Anheuser-Busch InBev pays $5 million to settle trade practice violation allegations
Anheuser-Busch InBev has agreed to pay $5 million to settle charges that it violated alcohol industry trade practice laws, including using sports and entertainment sponsorships to prohibit retailers and concessionaires from purchasing products from competitors.
The alleged violations—which occurred at an unnamed stadium in Denver and two Colorado mountain resorts—involve federal laws that prohibit alcohol companies from providing anything of value to incentivize retailers to buy their products. The rules are meant to maintain the industry’s “three-tier” system that dates to the post-Prohibition era and is aimed at separating suppliers, retailers and distributors.
The $5 million settlement, announced today by the Alcohol and Tobacco Tax and Trade Bureau, is significant for its size and the signal it sends to other large alcohol companies. It more than doubles the $2.5 million agreement the TTB struck with Heineken USA last spring for similar violations, which at the time was by far the largest settlement over such a matter reached by the bureau, according to industry trade publication Beer Marketer’s Insights. The allegations against AB InBev “include classic examples of the kind of pay-to-play practices that industry members grumble about in private, but rarely receive much public scrutiny,” Beer Marketer’s reported today.
“It gives ammunition to the folks who are arguing ... that the big brewers still have way too much clout in the market, it kind of gives them a bloody shirt to wave,” Beer Marketer’s Executive Editor Eric Shepard said in an interview. Smaller craft brewers, in particular, are likely to seize on the ruling. “It will be used to bang on the big guys,” Shepard said. But he added, “I don’t know what that means for the average consumer,” especially with fewer people even visiting stadiums and resorts, as businesses struggle to re-open during the coronavirus pandemic.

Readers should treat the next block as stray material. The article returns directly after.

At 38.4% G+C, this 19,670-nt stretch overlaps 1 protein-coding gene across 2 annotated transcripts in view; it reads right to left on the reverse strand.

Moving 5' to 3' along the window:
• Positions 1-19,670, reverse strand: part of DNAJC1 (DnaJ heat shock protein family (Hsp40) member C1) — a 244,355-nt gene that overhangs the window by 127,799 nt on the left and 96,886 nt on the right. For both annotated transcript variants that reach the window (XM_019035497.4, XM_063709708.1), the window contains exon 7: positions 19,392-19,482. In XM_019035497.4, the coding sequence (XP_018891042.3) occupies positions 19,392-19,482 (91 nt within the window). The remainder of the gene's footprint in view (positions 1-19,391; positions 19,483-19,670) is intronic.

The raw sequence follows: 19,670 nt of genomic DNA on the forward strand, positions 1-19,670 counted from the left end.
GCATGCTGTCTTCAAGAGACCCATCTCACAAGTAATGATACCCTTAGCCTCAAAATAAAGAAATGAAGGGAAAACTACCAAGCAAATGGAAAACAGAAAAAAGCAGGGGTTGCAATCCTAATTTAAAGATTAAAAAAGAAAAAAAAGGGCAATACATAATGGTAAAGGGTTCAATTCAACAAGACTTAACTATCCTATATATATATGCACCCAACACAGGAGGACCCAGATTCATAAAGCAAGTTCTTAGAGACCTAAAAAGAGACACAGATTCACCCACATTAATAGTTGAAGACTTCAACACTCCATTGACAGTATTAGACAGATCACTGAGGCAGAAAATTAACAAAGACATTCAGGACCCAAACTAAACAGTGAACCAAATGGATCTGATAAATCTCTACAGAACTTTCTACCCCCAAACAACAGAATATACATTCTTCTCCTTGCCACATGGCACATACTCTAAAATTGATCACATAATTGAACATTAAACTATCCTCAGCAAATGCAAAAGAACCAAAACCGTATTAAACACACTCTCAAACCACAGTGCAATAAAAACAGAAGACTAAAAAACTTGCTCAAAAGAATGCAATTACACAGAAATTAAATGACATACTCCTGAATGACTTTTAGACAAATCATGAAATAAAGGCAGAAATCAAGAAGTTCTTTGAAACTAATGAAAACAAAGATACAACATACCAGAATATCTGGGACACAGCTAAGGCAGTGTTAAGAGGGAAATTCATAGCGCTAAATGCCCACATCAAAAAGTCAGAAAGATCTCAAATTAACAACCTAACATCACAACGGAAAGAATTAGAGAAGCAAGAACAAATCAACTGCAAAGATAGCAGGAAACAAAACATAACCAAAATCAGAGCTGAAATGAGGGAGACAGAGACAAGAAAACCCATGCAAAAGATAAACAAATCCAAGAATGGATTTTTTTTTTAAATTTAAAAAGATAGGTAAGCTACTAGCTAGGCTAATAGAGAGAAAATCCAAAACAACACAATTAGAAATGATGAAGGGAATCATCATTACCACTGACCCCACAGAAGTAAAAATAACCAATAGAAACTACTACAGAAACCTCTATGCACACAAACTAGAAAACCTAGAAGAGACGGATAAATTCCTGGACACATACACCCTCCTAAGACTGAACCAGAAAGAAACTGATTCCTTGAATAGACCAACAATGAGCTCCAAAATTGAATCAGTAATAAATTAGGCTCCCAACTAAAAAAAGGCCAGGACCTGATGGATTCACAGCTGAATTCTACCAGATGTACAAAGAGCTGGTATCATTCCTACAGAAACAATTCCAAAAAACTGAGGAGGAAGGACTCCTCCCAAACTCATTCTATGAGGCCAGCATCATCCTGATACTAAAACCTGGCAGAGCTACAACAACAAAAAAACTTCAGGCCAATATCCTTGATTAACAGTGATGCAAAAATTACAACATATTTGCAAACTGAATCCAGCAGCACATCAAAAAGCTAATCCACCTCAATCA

The allegations against AB InBev date back to a marketing agreement struck in 2016 involving the Denver stadium, according to the TTB. While the purchase of advertising rights by the brewer “was in no way conditioned upon” a retailer’s purchase of AB InBev’s products, employees of the brewer “allegedly enforced an unwritten expectation” that an unnamed retail concessionaire “purchase and provide favorable placement” of AB InBev’s beers, according to TTB documents.
TTB in its announcement also alleged that the brewer engaged in other prohibited activities, like “reimbursing, through credit card swipes, retailers for the cost of installing malt beverage draft dispensing systems, thereby inducing them to purchase A-B’s malt beverages.”
AB InBev in a statement said it “has always maintained the highest standards of business integrity and ethics including working closely with regulators as we have done in this instance. Our commitment to operating in full compliance with alcohol beverage laws and regulations includes regular reviews of our operations and we have recently implemented several enhancements to our compliance programs including a strategic training initiative, new communication tools, and leveraging data and analytics.”